In Latest Drive, Union Demands Recognition At Two Condé Nast Titles

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Amid continued turbulent times in the publishing industry, two more editorial staffs at Condé Nast turn to unionization.

Ongoing sinking moral and fear of layoffs at Condé Nast may have had a hand in helping the Communications Workers of America’s NewsGuild of New York obtain signatures on union authorization cards from a majority of staffers at two of its publications.

According to Variety, “editorial staffers at two titles — music publication Pitchfork and tech/science site Ars Technica — have unionized with the NewsGuild of New York.”

According to the union, an “overwhelming majority” of eligible staff of both Pitchfork and Ars Technica signed union-authorization cards and have requested voluntary recognition of their respective unions.

The two pubs join another Condé Nast title, the New Yorker, whose edit staffers are members of the NewsGuild of New York, Local 31003 of the Communications Workers of America. In all, the union reps nearly 3,000 employees at New York-area news organizations, including the New York Times, Thomson Reuters, the Nation, the Daily Beast, Mashable, PC Magazine, and BuzzFeed News (whose employees joined the NewsGuild in February).

In 2018, Condé Nast—which has lost millions over the last few years—voluntarily recognized the CWA’s NewsGuild after staffers at the New Yorker signed authorization cards.

This most recent unionization effort at Condé Nast is the latest in a string of union drives in new and legacy media that began in 2015, with the unionization of the now-defunct

“On June 3, 2015, Gawker’s employees voted 80 to 27 to unionize, becoming the first major website to take that step,” notes veteran labor reporter Steven Greenhouse.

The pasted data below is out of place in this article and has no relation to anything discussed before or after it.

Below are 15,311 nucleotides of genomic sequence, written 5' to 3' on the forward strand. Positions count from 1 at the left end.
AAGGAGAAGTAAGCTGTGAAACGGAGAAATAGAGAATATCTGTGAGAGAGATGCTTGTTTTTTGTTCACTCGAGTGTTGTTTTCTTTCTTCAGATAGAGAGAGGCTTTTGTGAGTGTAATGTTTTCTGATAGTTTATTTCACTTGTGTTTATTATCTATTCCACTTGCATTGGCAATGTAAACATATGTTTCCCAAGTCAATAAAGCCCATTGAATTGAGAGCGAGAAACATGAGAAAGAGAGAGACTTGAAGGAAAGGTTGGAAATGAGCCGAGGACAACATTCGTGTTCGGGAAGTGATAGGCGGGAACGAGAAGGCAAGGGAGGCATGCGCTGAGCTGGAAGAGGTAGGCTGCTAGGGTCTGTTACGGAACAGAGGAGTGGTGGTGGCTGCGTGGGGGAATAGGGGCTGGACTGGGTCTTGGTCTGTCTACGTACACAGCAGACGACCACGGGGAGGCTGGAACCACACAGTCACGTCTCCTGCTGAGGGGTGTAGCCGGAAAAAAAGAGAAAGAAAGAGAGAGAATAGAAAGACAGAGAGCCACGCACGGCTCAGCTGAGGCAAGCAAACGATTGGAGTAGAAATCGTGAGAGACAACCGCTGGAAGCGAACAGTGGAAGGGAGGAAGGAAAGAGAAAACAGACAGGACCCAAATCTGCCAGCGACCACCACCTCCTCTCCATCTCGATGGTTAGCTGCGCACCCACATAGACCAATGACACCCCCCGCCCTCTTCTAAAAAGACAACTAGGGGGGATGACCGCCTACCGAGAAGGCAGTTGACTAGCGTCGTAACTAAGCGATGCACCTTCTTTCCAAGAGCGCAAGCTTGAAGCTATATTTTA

(Truthout, a nonprofit progressive website, had unionized in 2009.) Gawker’s move sparked a movement, and within months, journalists at SalonVice MediaHuffPost, and the Guardian US had unionized.

As this union wave grew, journalists at about 30 websites unionized and so did journalists at the Los Angeles Times, Chicago Tribune, The New Yorker, New York magazine, and The New Republic. And newsrooms are still continuing to unionize; the Hartford Courant, the Virginian-Pilot, the Allentown (Pa.), Morning Call,Refinery29, Fast Company, and WBUR in Boston have unionized in recent months, and workers at BuzzFeed  and podcasting startup Gimlet Media have asked for union recognition. (Gawker Media filed for bankruptcy protection in June 2016 as a result of Hulk Hogan’s lawsuit, and two months later Univision acquired the company and picked up the union contract, even as it closed down the website.)

Although CWA’s NewsGuild and, as well, the Writers Guild of America, have been successful at unionizing the staffs at multiple publications—both new and legacy media—it is unclear what the long-term benefit will be.

Even as staffs unionize, and contracts are reached, the media industry continues to be besieged with downsizings and closures.



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